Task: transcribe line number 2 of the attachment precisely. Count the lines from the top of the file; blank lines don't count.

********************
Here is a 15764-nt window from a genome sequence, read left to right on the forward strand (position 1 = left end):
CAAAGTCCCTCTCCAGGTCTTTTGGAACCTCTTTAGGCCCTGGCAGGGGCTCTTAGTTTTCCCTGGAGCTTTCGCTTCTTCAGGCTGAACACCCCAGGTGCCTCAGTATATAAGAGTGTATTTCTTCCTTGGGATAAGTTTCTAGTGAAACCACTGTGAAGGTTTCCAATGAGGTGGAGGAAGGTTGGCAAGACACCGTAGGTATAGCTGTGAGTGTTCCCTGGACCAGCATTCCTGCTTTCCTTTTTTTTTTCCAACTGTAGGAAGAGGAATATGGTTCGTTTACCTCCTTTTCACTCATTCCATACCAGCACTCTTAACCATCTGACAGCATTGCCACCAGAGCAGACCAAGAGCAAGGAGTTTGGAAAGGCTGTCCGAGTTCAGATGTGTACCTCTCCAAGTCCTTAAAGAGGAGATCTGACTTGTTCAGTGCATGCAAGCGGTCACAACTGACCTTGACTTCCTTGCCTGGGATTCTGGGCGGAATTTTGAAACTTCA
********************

CAAAGTCCCTCTCCAGGTCTTTTGGAACCTCTTTAGGCCCTGGCAGGGGCTCTTAGTTTTCCCTGGAGCTTTCGCTTCTTCAGGCTGAACACCCCAGGTGCCTCAGTATATAAGAGTGTATTTCTTCCTTGGGATAAGTTTCTAGTGAAACCACTGTGAAGGTTTCCAATGAGGTGGAGGAAGGTTGGCAAGACACCGTAGGTATAGCTGTGAGTGTTCCCTGGACCAGCATTCCTGCTTTCCTTTTTTTTTTCCAACTGTAGGAAGAGGAATATGGTTCGTTTACCTCCTTTTCACTCATTCCATACCAGCACTCTTAACCATCTGACAGCATTGCCACCAGAGCAGACCAAGAGCAAGGAGTTTGGAAAGGCTGTCCGAGTTCAGATGTGTACCTCTCCAAGTCCTTAAAGAGGAGATCTGACTTGTTCAGTGCATGCAAGCGGTCACAACTGACCTTGACTTCCTTGCCTGGGATTCTGGGCGGAATTTTGAAACTTCA